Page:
Goldberg JM, Lindblom U (1979) Standardised method of determining vibratory perception thresholds for diagnosis and screening in neurological investigation. J Neurol Neurosurg Psychiatry 42(9):793–803CrossRefPubMedCentralGoogle Scholar
  11. 11.
    Yarnitsky D, Sprecher E (1994) Thermal testing: normative data and repeatability for various test algorithms. J Neurol Sci 125(1):39–45CrossRefGoogle Scholar
  12. 12.
    Low PA, Denq JC, Opfer-Gehrking TL, Dyck PJ, O’Brien PC, Slezak JM (1997) Effect of age and gender on sudomotor and cardiovagal function and blood pressure response to tilt in normal subjects. Muscle Nerve 20(12):1561–1568CrossRefGoogle Scholar
  13. 13.
    Novak P (2011) Quantitative autonomic testing. J Vis Exp 19(53):2502Google Scholar
  14. 14.
    Sletten D, Grandinetti A, Weigand S et al (2015) Normative values for sudomotor axon reflex testing using QSWEAT™. Neurology 84(14 Suppl.):P1.282Google Scholar
  15. 15.
    Low PA (1993) Composite autonomic scoring scale for laboratory quantification of generalized autonomic failure. Mayo Clin Proc 68(8):748–752CrossRefGoogle Scholar
  16. 16.
    Lipp A, Sandroni P, Ahlskog JE et al (2009) Prospective differentiation of multiple system atrophy from Parkinson disease, with and without autonomic failure. Arch Neurol 66(6):742–750CrossRefPubMedCentralGoogle Scholar
  17. 17.
    Argyriou AA, Karanasios P, Makridou A, Makris N (2009) The significance of second lumbrical-interosseous latency comparison in the diagnosis of carpal tunnel syndrome. Acta Neurol Scand 120(3):198–203CrossRefGoogle Scholar
  18. 18.
    Campbell WW, Carroll DJ, Greenberg MK et al (1999) Practice parameter for electrodiagnostic studies in ulnar neuropathy at the elbow: American Academy of Electrodiagnostic Medicine, American Academy of Neurology, American Academy of Physical Medicine and Rehabilitation. Muscle Nerve 22(suppl 8):S171–205Google Scholar
  19. 19.
    England JD, Gronseth GS, Franklin G (2005) Distal symmetric polyneuropathy: a definition for clinical research: report of the American Academy of Neurology, the American Association of Electrodiagnostic Medicine, and the American Academy of Physical Medicine and Rehabilitation. Neurology 64(2):199–207CrossRefGoogle Scholar
  20. 20.
    Beetz C, Pieber TR, Hertel N (2012) Exome sequencing identifies a REEP1 mutation involved in distal hereditary motor neuropathy type V. Am J Hum Genet 91(1):139–145CrossRefPubMedCentralGoogle Scholar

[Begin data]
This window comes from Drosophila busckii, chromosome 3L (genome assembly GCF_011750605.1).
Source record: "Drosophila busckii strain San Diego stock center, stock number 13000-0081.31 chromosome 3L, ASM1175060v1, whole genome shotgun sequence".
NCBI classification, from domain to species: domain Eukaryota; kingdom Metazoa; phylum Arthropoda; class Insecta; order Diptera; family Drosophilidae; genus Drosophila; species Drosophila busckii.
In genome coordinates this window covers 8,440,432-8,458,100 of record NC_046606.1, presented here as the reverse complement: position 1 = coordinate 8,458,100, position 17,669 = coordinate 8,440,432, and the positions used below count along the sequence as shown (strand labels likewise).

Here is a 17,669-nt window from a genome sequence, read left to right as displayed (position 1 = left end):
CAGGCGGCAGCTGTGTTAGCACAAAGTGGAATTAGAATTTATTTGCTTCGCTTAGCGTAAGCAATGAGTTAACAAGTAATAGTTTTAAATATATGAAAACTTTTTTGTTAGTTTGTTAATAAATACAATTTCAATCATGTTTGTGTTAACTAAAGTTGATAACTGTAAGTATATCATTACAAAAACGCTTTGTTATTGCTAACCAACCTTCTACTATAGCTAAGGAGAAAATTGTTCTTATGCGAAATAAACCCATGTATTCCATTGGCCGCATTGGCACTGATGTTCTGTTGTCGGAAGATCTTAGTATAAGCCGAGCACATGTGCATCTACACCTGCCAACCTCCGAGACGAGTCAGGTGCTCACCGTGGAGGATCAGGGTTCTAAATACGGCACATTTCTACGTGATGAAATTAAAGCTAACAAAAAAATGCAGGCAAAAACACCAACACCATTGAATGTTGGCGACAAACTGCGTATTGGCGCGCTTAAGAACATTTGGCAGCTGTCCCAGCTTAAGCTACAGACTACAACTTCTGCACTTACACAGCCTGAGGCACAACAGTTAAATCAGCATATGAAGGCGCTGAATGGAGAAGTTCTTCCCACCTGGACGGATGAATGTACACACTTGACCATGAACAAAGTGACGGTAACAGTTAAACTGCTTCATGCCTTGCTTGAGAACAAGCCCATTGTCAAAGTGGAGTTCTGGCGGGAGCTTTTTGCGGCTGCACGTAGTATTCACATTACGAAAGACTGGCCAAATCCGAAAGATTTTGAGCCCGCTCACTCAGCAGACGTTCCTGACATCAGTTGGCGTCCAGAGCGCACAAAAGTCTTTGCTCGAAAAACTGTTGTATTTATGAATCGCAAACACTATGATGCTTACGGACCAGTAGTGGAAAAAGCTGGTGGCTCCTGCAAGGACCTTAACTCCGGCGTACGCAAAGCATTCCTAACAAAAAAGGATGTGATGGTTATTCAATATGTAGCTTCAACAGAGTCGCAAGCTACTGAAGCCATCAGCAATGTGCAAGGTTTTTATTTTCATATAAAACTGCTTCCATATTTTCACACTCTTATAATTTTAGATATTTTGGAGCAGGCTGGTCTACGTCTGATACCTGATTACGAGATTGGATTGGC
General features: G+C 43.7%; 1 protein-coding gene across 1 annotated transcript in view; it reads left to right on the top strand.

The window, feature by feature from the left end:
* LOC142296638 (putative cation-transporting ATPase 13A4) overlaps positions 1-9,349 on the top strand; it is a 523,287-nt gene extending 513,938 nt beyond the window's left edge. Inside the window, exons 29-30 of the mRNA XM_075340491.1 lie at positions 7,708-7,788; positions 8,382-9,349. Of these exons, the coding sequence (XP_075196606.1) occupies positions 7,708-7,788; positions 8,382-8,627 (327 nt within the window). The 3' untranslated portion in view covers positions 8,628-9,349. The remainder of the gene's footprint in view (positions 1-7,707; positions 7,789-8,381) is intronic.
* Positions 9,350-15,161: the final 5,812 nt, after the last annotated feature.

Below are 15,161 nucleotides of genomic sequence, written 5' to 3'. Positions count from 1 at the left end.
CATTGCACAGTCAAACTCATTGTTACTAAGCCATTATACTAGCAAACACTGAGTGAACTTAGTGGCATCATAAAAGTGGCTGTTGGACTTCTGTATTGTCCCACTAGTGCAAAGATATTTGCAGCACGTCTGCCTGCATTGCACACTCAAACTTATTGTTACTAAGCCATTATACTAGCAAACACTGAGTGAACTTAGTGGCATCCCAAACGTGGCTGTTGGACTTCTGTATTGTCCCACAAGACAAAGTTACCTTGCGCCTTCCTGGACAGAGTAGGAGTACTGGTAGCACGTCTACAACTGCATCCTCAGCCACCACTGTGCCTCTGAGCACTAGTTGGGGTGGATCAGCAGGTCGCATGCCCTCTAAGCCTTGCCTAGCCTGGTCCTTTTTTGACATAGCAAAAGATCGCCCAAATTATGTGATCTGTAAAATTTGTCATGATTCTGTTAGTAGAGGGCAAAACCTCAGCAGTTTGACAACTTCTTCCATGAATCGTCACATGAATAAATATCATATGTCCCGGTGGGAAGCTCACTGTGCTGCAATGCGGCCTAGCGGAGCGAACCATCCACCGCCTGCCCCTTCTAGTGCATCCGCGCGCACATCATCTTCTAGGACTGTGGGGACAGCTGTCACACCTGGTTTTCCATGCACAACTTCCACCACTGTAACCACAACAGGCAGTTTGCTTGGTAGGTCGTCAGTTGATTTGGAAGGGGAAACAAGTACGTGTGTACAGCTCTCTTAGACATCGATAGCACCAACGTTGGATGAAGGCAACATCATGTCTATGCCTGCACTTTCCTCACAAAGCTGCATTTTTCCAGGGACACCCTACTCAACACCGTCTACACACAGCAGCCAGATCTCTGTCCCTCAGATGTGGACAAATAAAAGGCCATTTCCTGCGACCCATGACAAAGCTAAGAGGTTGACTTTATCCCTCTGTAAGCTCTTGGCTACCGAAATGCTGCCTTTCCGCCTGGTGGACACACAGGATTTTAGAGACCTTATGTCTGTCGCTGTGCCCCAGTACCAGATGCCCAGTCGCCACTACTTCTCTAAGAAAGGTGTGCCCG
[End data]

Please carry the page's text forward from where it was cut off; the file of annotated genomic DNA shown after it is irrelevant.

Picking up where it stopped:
21. 21.
    Bock AS, Günther S, Mohr J, Goldberg LV, Jahic A, Klisch C, Hübner CA, Biskup S, Beetz C (2018) A nonstop variant in REEP1 causes peripheral neuropathy by unmasking a 3′UTR-encoded, aggregation-inducing motif. Hum Mutat 39(2):193–196CrossRefGoogle Scholar
  22. 22.
    Høyer H, Braathen GJ, Busk ØL, Holla ØL, Svendsen M, Hilmarsen HT, Strand L, Skjelbred CF, Russell MB (2014) Genetic diagnosis of Charcot–Marie–Tooth disease in a population by next-generation sequencing. Biomed Res Int 2014:210401CrossRefPubMedCentralGoogle Scholar
  23. 23.
    Schottmann G, Seelow D, Seifert F, Morales-Gonzalez S, Gill E, von Au K, von Moers A, Stenzel W, Schuelke M (2015) Recessive REEP1 mutation is associated with congenital axonal neuropathy and diaphragmatic palsy. Neurol Genet 1(4):e32CrossRefPubMedCentralGoogle Scholar
  24. 24.
    Park HJ, Lee MJ, Lee JE, Park KD, Choi YC (2018) Pathogenic variant of REEP1 in a Korean family with autosomal-dominant hereditary spastic paraplegia. J Clin Neurol 14(2):248–250CrossRefPubMedCentralGoogle Scholar

Copyright information

© Springer-Verlag GmbH Germany, part of Springer Nature 2019

Authors and Affiliations

  1. 1.Department of Neurology, Rigshospitalet, Neuromuscular Research CenterUniversity of CopenhagenCopenhagenDenmark
  2. 2.Department of Clinical Neurophysiology, RigshospitaletUniversity of CopenhagenCopenhagenDenmark
  3. 3.Department of Clinical Genetics, RigshospitaletUniversity of CopenhagenCopenhagenDenmark
  4. 4.Department of Neurology, Neurogenetics Clinic, Rigshospitalet, Danish Dementia Research CentreUniversity of CopenhagenCopenhagenDenmark
  5. 5.Department of Neurology, Bispebjerg HospitalUniversity of CopenhagenCopenhagenDenmark

Personalised recommendations